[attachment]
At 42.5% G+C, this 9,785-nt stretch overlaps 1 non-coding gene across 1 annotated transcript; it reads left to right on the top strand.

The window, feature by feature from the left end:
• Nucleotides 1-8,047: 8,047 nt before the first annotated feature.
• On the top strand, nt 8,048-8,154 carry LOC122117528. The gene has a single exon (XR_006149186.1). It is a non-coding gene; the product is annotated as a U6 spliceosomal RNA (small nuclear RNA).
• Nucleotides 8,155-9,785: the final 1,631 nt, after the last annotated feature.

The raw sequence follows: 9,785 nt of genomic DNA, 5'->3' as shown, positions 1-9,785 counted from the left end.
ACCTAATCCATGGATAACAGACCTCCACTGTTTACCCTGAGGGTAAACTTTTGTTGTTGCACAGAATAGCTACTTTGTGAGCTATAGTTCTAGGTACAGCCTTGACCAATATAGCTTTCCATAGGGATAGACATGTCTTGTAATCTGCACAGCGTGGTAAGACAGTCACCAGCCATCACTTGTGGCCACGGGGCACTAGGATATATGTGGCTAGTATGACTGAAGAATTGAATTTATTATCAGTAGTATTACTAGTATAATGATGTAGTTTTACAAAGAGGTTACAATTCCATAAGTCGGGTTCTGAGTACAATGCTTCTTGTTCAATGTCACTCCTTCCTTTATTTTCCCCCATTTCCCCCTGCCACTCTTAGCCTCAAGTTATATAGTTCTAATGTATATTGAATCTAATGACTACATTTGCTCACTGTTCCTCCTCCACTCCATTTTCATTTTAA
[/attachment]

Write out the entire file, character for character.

At 42.5% G+C, this 9,785-nt stretch overlaps 1 non-coding gene across 1 annotated transcript; it reads left to right on the top strand.

The window, feature by feature from the left end:
• Nucleotides 1-8,047: 8,047 nt before the first annotated feature.
• On the top strand, nt 8,048-8,154 carry LOC122117528. The gene has a single exon (XR_006149186.1). It is a non-coding gene; the product is annotated as a U6 spliceosomal RNA (small nuclear RNA).
• Nucleotides 8,155-9,785: the final 1,631 nt, after the last annotated feature.

The raw sequence follows: 9,785 nt of genomic DNA, 5'->3' as shown, positions 1-9,785 counted from the left end.
ACCTAATCCATGGATAACAGACCTCCACTGTTTACCCTGAGGGTAAACTTTTGTTGTTGCACAGAATAGCTACTTTGTGAGCTATAGTTCTAGGTACAGCCTTGACCAATATAGCTTTCCATAGGGATAGACATGTCTTGTAATCTGCACAGCGTGGTAAGACAGTCACCAGCCATCACTTGTGGCCACGGGGCACTAGGATATATGTGGCTAGTATGACTGAAGAATTGAATTTATTATCAGTAGTATTACTAGTATAATGATGTAGTTTTACAAAGAGGTTACAATTCCATAAGTCGGGTTCTGAGTACAATGCTTCTTGTTCAATGTCACTCCTTCCTTTATTTTCCCCCATTTCCCCCTGCCACTCTTAGCCTCAAGTTATATAGTTCTAATGTATATTGAATCTAATGACTACATTTGCTCACTGTTCCTCCTCCACTCCATTTTCATTTTAA